Moshchuk often cites hard work over talent, and attributes his inspiration for music to his fans and supporters, exercising caution toward fame and the accompanying publicity of a performance career. He is primarily concerned with the communicative aspects of music rather than technique, and strives to be a "positive force of change in this world". He says, "The piano is just an instrument — a means of communication, I have no preference among instruments; each is important for its own reason. I cannot say I chose piano — it just happened. It is a way for me to share my stories with my audience. If I were not playing piano, I would find another means.” In addition, Moshchuk has been an outspoken advocate for the further development of music theory, as well as the importance of listening in music. "The way we talk about music depends on music theory. Ultimately, the task is to discover the essence of a musical work and present it simply and efficiently so everyone – not just musicians – can understand. It is a real test of creativity."


Moshchuk has received positive reviews by the media.

In 2010, Tim Smith of the Baltimore Sun declared that it was "impossible not to be impressed" by Moshchuk's "absorbing, dynamic music-making".[7] The same year the Grand Rapids Press and Lansing City Pulse described Moshchuk's performances as "powerful" and breathtaking.[8] Following his appearance with the South Carolina Philharmonic in 2007, the Columbia Free Times praised Moshchuk for playing the Rachmaninoff Second Concerto with "immense verve and rewarding sonorities," and gave him "only the highest marks for accuracy, musicality, command, technique and sensitivity". The Kalamazoo Gazette noted Moshchuk's "rare combination of breathtaking technique and genuine musicality,"[9] selecting his solo recital as part of the Gilmore Rising Stars Series as a favorite of 2011, alongside artists such as Radu Lupu, Yo-Yo Ma, and Anthony McGill. Classical Voice North Carolina described him as "a young artist with matinee good looks and admirable stage presence."[10] Watching a recording of Moshchuk being interviewed for a public radio television program, Great Lakes Chamber Music Festival Artistic Director and pianist James Tocco claimed to have been "struck by how intelligent this young man was" as well as "the power and beauty of his playing.”[11]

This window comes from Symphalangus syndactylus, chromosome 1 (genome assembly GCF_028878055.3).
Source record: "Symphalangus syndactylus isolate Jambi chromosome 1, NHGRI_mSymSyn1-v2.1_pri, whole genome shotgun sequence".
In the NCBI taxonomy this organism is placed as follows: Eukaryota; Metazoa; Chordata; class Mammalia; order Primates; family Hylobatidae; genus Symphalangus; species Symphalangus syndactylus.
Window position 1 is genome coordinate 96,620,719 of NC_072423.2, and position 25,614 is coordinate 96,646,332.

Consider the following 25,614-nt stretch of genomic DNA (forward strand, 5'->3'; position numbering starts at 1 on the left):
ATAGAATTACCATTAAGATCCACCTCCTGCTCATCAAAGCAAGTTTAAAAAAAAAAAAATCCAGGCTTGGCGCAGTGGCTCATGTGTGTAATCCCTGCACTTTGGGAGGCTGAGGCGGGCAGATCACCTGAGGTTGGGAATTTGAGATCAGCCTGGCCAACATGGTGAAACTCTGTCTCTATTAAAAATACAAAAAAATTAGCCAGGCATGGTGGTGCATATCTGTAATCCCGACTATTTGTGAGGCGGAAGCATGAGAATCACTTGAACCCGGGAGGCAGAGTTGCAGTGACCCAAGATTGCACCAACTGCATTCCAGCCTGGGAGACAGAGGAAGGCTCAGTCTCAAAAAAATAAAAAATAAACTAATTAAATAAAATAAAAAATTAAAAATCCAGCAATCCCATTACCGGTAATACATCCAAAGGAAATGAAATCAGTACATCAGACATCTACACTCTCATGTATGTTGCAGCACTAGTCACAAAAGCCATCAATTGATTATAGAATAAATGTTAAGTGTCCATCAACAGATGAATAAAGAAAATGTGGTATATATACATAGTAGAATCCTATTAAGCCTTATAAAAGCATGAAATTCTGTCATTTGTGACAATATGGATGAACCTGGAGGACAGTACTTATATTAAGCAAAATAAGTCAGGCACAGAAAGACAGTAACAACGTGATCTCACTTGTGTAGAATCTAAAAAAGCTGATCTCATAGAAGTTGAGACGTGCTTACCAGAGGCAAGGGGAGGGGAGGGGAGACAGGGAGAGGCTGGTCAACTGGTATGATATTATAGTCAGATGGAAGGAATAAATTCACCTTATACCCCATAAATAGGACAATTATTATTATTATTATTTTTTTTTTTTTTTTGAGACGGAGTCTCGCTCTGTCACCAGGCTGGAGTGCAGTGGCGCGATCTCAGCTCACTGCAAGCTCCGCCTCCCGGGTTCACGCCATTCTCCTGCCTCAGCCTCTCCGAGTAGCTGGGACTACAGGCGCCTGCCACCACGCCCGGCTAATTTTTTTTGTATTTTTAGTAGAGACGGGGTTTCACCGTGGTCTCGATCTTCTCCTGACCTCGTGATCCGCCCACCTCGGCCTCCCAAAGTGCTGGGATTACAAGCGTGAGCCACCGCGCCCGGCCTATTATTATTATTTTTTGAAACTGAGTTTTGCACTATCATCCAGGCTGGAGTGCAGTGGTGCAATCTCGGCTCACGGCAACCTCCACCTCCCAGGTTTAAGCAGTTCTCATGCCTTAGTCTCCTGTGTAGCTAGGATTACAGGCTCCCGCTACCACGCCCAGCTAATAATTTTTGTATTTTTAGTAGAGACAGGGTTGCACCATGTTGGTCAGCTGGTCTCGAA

In CVNC: An Online Arts Journal in North Carolina, a writer wrote of Moshchuk's all-Chopin performances and compared him to legendary pianist William Kapell:

For this listener, Kapell set the standards for performance of Chopin's Sonata No. 3, and by those standards, all others are perforce measured. I've heard lots of performances of it over the years. Most have disappointed. Moshchuk did not. This performance in Carswell had everything going for it. It was quite simply one of the very best renditions I have heard in over 50 years. And overall, his playing easily made this program among the most impressive I have heard in a lifetime of listening. It was that good."[10]


  1. ^ "Great Lakes Chamber Music Festival features Telegraph Quartet and Ivan Moshchuk". Grosse Pointe, Michigan Patch. Retrieved 24 August 2015.
  2. ^ Ann L. Fouty. "Two Grosse Pointers in national music contest". Grosse Pointe News. Retrieved 24 August 2015.
  3. ^ "Prodigy Moshchuk plays music of Chopin". Star-News. Retrieved 24 August 2015.
  4. ^ "Ivan Moshchuk is 1st Michigan resident chosen for Gilmore Keyboard Festival". MLive.com. Retrieved 24 August 2015.
  5. ^ "Michigan teen wins Young Artist award as part of Gilmore International Keyboard Festival award". MLive.com. Retrieved 24 August 2015.
  6. ^ "RENOWNED PIANIST IVAN MOSHCHUK, GP NATIVE, IN CONCERT AT WAR MEMORIAL, SEPT 19". Grosse Pointe War Memorial. Retrieved 24 August 2015.
  7. ^ "Clef Notes and Drama Queens: Gilmore Young Artist Award-winner Ivan Moshchuk gives dynamic Baltimore recital - Classical music and theater in Baltimore: Critic Tim Smith writes about classical music, opera, theater, the Baltimore Symphony Orchestra, Centerstage, and more - baltimoresun.com". Baltimore Sun. Retrieved 24 August 2015.
  8. ^ "Review: Gilmore Young Artist Ivan Moshchuk delivers powerful performance". MLive.com. Retrieved 24 August 2015.
  9. ^ "Pianist Ivan Moshchuk a perfect blend of technique, musicality in Gilmore Rising Stars recital". mlive.com. Kalamazoo Gazette. Retrieved 5 September 2015.
  10. ^ a b "CVNC: An Online Arts Journal in North Carolina - Pianist Dazzles Meredith College Audience". cvnc.org. Retrieved 24 August 2015.
  11. ^ "Getting in tune with himself". C&G Newspapers. Retrieved 24 August 2015.